ONLY HUMAN: Time to act, Mr Prime Minister
By Sanka Price | Wed, April 13, 2011 - 12:01 AM
A GOVERNMENT of the people and for the people responds to the cries of its people.
It’s even more critical for governments to be responsive to their populace when prices of basic food commodities and every other cost associated with their day-to-day lives continue to increase while, at the same time, job security is becoming more uncertain.
In Barbados the public is impatiently waiting for the Government to say and do something definitive to demonstrate that they understand the pressure people face each day to cope with the several price increases that have taken place.
Every man and woman in this country expect that sign because they inherently believe that Government cares about them and will do whatever is possible to ease their burdens.
To date Government has said very little and done even less has been done in a tangible way to relieve the pressure of increased prices.
It’s as if speaking is thought of as pouring fuel on a raging fire rather than as seeking to dissipate a gathering storm.
The silence on this issue seems to be a general policy which involves saying as little as possible, and when you do speak, speaking as generally as possible about very little. That way no one can have anything much to criticize.
But not talking about this debilitating situation does not make it go away or in any way change it. If anything, silence and dithering only serve to make this problem worse.
As Government seems unwilling to provide leadership on this matter, it is left to the Press to empower the public to insist that their interests be served.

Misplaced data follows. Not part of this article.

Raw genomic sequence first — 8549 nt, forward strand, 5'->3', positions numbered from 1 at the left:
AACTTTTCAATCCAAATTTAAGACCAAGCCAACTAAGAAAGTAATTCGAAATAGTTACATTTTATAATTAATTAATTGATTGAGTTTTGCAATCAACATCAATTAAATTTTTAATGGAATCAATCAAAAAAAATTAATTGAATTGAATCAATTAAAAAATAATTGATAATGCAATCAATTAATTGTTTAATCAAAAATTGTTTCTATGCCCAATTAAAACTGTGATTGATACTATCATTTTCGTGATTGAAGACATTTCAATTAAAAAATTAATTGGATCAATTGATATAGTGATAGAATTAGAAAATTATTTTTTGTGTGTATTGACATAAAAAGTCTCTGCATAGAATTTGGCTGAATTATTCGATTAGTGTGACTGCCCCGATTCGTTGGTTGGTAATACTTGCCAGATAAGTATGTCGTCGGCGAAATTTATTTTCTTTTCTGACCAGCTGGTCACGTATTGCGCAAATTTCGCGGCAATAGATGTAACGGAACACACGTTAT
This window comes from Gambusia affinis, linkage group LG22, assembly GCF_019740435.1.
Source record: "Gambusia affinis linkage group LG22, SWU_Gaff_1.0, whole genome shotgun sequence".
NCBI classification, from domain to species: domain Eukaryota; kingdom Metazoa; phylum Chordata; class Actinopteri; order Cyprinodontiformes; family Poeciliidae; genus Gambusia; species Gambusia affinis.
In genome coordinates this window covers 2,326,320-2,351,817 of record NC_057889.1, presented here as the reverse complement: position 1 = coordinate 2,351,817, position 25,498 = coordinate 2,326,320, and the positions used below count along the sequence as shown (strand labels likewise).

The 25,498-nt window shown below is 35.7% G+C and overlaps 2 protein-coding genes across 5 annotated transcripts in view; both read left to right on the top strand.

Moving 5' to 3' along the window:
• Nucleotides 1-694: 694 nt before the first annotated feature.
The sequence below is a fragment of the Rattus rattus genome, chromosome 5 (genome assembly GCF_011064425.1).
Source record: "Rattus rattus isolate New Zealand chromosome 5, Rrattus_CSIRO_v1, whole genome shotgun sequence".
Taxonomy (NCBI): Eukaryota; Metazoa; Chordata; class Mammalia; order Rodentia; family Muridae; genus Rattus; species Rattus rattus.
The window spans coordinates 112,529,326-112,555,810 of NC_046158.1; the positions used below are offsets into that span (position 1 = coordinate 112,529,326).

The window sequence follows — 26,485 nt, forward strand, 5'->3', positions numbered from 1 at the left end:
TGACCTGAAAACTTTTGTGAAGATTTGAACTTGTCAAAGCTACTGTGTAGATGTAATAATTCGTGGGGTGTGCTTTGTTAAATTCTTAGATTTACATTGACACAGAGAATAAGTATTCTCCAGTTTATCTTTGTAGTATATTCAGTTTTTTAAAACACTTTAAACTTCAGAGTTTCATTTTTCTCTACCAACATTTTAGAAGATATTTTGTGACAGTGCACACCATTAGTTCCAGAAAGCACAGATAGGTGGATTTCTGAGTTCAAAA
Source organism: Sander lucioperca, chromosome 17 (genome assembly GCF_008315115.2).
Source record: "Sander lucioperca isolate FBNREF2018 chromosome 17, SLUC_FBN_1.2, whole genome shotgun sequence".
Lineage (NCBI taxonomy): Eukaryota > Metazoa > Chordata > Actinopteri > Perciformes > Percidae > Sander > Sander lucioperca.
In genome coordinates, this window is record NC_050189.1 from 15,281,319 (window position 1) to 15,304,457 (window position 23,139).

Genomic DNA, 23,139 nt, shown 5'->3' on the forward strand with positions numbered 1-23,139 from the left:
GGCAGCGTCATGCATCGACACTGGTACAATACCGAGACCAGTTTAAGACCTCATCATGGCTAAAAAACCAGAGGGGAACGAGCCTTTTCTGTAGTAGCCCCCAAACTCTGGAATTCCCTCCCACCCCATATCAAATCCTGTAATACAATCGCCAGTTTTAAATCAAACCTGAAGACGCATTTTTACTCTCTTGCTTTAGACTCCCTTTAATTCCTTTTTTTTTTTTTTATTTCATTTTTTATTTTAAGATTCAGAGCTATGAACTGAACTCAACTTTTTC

As a born and bred citizen of Barbados, I am therefore calling on the Government to move with haste to ease the burden of price increases on Barbadians.
Specifically, I am demanding that Government reduces the excise tax on gasoline and ease the costs to motorists at the pump, thereby reducing freight and services’ costs as well.
I return to this topic because on Monday two other Caribbean governments have seen the necessity to ensure their people pay the lowest price possible on gasoline in the prevailing circumstances.
President Bharrat Jagdeo announced that the excise tax on gasoline would be cut to 15 per cent – the second cut in the rate in less than four weeks. On March 18 his regime had slashed it by one third – from 30 per cent to 20 per cent.
That night the Bruce Golding government in Jamaica announced they would reduce the ad valorem tax on fuel (similar in this respect to our excise tax) from 15 to ten per cent. This reduction, which becomes effective tomorrow, will result in the lowering of petrol prices between JAM$4 and JAM$5 per litre at the pumps.
Both governments did it as they faced possible protest action – in Guyana from minibus operators and in Jamaica from the opposition political party.
Why can’t the Freundel Stuart-led Government reduce the excise tax here to cushion the impact of the increase in oil prices on domestic goods and services?
Must the Government be faced with possible protest action before it takes such positive action?
As explained, reducing the 50 per cent increase in the Excise Tax on gasoline is a viable option as this can be done by restructuring the mechanism for how it is calculated, while allowing Government to achieve its revenue target of $22.7 million as projected in the November 2010 Budget.
This is because that projection was arrived at based on the $2.44 per litre price of gas at that time. Gas is now $3.17 per litre – some 73 cents more than when the policy was calculated.
Based on my calculations, Government is now getting at least 48 cents of VAT per litre. If the price remains at what it is, and it won’t, then they would rake in at least $30 million this year.
Clearly the only reasonable course for a Government that cares about its people is to slash its take of excise tax – as one cannot tinker with VAT – to ensure prices at the pump drop. It’s time to act, Mr Prime Minister!
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